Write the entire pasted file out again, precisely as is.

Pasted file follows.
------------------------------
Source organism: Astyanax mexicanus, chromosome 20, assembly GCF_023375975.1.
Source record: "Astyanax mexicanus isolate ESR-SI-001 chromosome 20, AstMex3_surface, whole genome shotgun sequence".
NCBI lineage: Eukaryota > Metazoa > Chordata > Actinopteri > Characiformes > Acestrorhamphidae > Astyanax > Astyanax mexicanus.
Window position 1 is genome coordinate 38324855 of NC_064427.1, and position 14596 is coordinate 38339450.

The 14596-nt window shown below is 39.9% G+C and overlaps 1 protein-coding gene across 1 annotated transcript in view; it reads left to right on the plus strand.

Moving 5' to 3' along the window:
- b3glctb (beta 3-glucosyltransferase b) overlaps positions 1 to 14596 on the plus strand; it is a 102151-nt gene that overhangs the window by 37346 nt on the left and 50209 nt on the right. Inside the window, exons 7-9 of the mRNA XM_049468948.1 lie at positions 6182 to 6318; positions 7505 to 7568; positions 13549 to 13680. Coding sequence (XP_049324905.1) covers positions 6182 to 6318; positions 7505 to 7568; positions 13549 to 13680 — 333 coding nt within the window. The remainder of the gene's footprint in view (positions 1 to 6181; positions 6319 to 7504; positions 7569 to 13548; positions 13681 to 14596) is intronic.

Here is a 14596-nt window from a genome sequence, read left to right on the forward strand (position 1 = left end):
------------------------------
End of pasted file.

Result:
Source organism: Astyanax mexicanus, chromosome 20, assembly GCF_023375975.1.
Source record: "Astyanax mexicanus isolate ESR-SI-001 chromosome 20, AstMex3_surface, whole genome shotgun sequence".
NCBI lineage: Eukaryota > Metazoa > Chordata > Actinopteri > Characiformes > Acestrorhamphidae > Astyanax > Astyanax mexicanus.
Window position 1 is genome coordinate 38324855 of NC_064427.1, and position 14596 is coordinate 38339450.

The 14596-nt window shown below is 39.9% G+C and overlaps 1 protein-coding gene across 1 annotated transcript in view; it reads left to right on the plus strand.

Moving 5' to 3' along the window:
- b3glctb (beta 3-glucosyltransferase b) overlaps positions 1 to 14596 on the plus strand; it is a 102151-nt gene that overhangs the window by 37346 nt on the left and 50209 nt on the right. Inside the window, exons 7-9 of the mRNA XM_049468948.1 lie at positions 6182 to 6318; positions 7505 to 7568; positions 13549 to 13680. Coding sequence (XP_049324905.1) covers positions 6182 to 6318; positions 7505 to 7568; positions 13549 to 13680 — 333 coding nt within the window. The remainder of the gene's footprint in view (positions 1 to 6181; positions 6319 to 7504; positions 7569 to 13548; positions 13681 to 14596) is intronic.

Here is a 14596-nt window from a genome sequence, read left to right on the forward strand (position 1 = left end):